A prominent Egyptian law expert defended President Mohammad Mursi’s constitutional declaration, saying those who oppose Mursi’s decision are elements of the former regime who feel threatened by a retrial of the country’s ex-dictator, Hosni Mubarak.
“Those who see their interests endangered in case of holding a new trial for Hosni Mubarak try to take people to the streets (to voice opposition to Mursi’s decision),” Servat Badavi told FNA on Monday.
He described Mursi’s decision praiseworthy, and said, “The conditions in Egypt need such decisions and anyone who is opposed to this decision is actually in pursuit of sedition (against the government) and tumult among the people.”
Mursi’s constitutional declaration which allows him to issue decisions and laws unchallenged on a temporary basis has triggered protests by his opponents, and set him on course for a showdown with Egypt’s judges.
A sit-in by opponents of Mursi is being held in the iconic Tahrir Square which was at the heart of last’s year revolution.
The constitutional declaration states that Mursi can issue “any decision or measure to protect the revolution,” which are final and not subject to appeal.
In a move to assuage his critics, Mursi was to meet the Supreme Judicial Council late in the afternoon after his Justice Minister Ahmed Mekki held preliminary talks with the council, Presidential Spokesman Yasser Ali said.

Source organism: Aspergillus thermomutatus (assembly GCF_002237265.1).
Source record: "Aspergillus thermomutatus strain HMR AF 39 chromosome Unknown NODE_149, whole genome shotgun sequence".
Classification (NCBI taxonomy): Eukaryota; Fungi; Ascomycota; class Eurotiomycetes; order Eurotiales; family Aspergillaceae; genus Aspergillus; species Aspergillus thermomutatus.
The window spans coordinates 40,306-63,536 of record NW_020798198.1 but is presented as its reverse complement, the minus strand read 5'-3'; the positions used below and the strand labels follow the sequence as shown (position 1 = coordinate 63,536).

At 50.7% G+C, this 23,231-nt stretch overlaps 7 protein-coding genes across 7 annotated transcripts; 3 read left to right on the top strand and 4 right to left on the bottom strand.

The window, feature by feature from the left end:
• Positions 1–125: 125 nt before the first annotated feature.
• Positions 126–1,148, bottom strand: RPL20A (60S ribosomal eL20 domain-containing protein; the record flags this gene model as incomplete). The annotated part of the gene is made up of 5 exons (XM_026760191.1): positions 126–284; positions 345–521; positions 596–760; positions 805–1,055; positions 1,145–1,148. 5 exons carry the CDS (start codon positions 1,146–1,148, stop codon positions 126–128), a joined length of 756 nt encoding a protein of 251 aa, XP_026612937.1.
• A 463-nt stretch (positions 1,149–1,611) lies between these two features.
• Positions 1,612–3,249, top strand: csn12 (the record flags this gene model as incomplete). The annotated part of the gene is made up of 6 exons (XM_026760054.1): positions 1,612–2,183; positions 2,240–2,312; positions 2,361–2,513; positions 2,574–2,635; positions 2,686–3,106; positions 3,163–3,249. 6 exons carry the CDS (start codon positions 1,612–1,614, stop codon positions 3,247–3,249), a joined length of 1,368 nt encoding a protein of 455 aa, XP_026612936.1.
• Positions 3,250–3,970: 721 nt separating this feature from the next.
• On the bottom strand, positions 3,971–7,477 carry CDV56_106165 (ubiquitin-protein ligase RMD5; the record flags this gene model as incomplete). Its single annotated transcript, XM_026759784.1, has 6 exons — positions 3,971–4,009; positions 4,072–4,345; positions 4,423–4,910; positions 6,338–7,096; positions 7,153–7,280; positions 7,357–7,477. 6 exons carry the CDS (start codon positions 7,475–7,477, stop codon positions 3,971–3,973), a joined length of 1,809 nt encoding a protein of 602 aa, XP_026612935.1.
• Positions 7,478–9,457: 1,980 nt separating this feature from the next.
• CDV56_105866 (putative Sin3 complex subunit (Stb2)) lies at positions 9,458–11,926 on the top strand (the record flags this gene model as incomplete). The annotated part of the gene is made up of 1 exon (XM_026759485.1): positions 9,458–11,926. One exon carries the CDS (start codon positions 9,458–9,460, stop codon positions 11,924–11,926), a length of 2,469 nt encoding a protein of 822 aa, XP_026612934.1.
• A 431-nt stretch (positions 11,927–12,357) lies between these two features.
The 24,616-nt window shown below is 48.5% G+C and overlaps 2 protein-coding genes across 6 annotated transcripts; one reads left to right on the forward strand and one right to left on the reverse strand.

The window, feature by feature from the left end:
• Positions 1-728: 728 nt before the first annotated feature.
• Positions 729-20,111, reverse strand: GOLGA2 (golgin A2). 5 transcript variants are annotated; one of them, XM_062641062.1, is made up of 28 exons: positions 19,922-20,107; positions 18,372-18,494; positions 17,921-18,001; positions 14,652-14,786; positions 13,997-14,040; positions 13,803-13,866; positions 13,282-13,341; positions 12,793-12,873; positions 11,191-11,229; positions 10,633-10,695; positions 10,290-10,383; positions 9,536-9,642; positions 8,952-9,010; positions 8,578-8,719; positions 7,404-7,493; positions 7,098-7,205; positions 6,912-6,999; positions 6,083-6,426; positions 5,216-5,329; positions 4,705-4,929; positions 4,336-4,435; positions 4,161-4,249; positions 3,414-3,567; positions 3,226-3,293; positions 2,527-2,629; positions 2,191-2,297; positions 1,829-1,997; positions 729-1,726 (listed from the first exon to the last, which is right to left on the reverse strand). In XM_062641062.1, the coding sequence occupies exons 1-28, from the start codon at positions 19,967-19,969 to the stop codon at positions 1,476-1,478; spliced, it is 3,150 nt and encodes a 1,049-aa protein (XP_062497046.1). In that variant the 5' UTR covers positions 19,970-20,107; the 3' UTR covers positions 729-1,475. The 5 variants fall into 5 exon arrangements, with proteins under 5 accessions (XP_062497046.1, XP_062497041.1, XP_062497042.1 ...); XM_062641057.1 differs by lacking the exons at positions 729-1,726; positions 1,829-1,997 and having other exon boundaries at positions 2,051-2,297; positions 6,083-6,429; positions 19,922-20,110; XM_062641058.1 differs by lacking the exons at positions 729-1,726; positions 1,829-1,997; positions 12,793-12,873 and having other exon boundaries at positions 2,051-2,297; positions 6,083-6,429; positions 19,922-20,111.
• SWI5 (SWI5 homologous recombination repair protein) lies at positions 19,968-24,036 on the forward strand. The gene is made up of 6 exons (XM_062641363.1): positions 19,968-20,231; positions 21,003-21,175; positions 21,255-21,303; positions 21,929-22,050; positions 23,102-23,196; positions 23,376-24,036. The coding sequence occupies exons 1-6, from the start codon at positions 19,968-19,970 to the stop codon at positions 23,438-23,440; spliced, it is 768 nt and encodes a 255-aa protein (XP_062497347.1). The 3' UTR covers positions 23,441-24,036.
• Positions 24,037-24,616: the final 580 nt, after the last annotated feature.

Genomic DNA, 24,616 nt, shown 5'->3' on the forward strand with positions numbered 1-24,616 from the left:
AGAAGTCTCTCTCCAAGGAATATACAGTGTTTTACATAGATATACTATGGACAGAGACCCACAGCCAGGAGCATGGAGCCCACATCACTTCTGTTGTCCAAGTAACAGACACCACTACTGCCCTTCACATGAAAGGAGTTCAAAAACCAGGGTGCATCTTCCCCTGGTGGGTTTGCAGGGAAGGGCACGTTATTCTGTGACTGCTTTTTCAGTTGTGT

On Sunday, Mursi stressed the “temporary nature” of the measures, valid only until a new constitution is adopted and elections held, and which “are not meant to concentrate power” but devolve it to a democratically-elected parliament.
The measures were also “deemed necessary in order to hold accountable those responsible for the corruption as well as the other crimes during the previous regime and during the transitional period.”
Hosni Mubarak was sentenced to life, along with his interior minister, over the killing of protesters in the uprising last year that eventually ousted him, in which some 850 activists died.
Six security chiefs were acquitted in the same case, sparking nationwide outrage.
New investigations have been ordered into the deaths, and Egypt’s new prosecutor general Talaat Ibrahim Abdallah said “revolutionary courts” would be set up.
The presidency also on Sunday stressed its commitment to engaging all political forces in dialogue “to reach a national consensus on the constitution, which will be the cornerstone of Egypt’s modern institutions”.